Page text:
We may hear the term a lot, but what does it really mean? Simply put, personal financial planning is a strategy by which you can achieve your financial goals. These financial goals can be short-term or long-term, but they are specific to you. It’s a strategy that includes your savings, investments, retirement plans and much more.
building from a Previous article, today we will see what personal financial planning consists of. In doing so, we’ll explore the key components of personal financial planning. Hopefully, after reading this article, you’ll have a solid foundation to build on as you take control of your finances. With that, let’s begin.
Key components of personal financial planning
As I mentioned in my previous article, budget It should always be the first step you take in creating a financial plan. The budgeting process requires understanding your income and spending habits. Knowing what you earn and invest, as well as your expenses and taxes, are part of this process. Tracking these things, either by hand or in an app, will be the foundation of your budget. According to a recent Debt.com article, most Americans keep a budget. In addition, the vast majority feel that keeping a budget has helped them get out of debt.
Understand your income
Your income is more than just the wages you earn from your job(s). In addition to your salary, it also includes things like a pension, dividends, and bonuses. Understanding your different streams of income requires you to pay more attention to your job benefits and your investments. If you have any, your short-term capital gains also qualify as a source of income. However, they are not taxed as normal income, something to keep in mind.
Personal financial planning: Understand your expenses
Looking at your expenses is also a more involved process than you might expect. Your expenses are not just what you spend on your rent/mortgage, food and clothing. They also include things like your insurance, entertainment expenses, subscriptions, and credit cards. As we covered in my previous article, credit card interest can also be a hefty expense. Also, your employment status affects the type of taxes you pay. Are you an employee or independent contractor? Do you have work expenses? If so, does your employer compensate you for them or do you pay the expenses yourself?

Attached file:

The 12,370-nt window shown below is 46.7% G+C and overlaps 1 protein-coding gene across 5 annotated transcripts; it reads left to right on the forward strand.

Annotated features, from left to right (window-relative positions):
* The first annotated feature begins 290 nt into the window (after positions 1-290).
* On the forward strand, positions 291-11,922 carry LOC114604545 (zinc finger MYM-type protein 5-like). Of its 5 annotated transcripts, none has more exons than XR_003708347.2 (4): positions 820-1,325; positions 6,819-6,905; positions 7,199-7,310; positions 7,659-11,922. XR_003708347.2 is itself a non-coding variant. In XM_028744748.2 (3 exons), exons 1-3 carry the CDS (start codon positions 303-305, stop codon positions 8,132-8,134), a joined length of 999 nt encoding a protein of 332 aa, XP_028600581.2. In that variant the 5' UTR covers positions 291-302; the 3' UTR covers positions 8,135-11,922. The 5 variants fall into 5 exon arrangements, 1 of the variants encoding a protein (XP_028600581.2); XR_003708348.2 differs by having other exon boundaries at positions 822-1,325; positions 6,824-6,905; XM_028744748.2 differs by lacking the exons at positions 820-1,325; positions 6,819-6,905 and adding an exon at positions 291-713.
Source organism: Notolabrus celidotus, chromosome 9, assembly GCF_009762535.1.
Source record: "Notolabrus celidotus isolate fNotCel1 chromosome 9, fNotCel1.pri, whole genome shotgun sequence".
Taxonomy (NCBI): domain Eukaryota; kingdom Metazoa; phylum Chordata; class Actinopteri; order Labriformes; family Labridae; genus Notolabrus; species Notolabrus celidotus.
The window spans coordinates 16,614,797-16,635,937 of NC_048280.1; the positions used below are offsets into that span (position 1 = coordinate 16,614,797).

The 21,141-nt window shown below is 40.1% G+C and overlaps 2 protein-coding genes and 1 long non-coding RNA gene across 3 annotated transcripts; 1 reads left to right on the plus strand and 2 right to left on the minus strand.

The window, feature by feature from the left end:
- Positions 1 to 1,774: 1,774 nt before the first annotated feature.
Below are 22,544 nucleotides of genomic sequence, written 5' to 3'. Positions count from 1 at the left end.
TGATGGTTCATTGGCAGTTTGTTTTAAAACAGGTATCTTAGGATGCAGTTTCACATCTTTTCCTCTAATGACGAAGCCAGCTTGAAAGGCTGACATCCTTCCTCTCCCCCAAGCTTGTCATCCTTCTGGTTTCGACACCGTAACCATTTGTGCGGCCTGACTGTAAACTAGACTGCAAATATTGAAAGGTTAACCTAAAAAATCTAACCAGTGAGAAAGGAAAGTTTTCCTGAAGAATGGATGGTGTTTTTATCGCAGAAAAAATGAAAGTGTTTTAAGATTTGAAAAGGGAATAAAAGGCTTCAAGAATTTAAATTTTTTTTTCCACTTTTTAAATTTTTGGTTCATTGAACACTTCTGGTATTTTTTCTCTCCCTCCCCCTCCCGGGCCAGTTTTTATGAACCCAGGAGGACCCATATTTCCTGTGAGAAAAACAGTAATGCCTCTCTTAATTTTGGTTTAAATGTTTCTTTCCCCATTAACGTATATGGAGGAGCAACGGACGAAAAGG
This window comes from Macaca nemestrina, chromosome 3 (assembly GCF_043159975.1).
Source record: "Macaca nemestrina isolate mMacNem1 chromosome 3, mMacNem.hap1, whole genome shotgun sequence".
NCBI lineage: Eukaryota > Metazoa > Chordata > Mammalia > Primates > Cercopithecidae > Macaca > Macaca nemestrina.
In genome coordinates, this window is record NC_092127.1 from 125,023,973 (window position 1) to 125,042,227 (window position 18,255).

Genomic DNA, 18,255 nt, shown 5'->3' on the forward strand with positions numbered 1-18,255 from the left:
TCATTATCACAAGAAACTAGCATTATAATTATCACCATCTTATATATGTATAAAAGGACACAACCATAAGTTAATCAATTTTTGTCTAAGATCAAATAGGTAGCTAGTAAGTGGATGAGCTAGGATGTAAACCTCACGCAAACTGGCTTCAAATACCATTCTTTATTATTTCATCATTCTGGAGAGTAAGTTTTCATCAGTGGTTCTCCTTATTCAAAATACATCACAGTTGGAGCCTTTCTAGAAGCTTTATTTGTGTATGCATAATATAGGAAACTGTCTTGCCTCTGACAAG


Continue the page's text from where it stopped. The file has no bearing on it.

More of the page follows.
Any part of personal financial planning is knowing what you are planning. Knowing your deadlines, risks, values, goals and expectations are critical aspects of the process. Knowing simple but specific aspects of yourself will help you build a personal financial plan. Thinking of retiring soon? Do you plan to have children? Is saving for college something you want to do? All of these questions are good examples of questions to ask yourself. Knowing what your specific goals are also becomes easier after you’ve drawn up a budget.
keep it updated
Where you are in life, and what you want from it, changes over time. Don’t be afraid to change and re-evaluate your existing goals and plans as your life changes. For example, if you were originally making a financial plan as a single person, but are now married. Or if you had been planning to retire at 65, but now want to join the FIRE movement. Whatever those life or personal changes are, make sure your habits reflect them. Your goals, habits, and expectations aren’t set in stone, so don’t feel bad about adjusting them.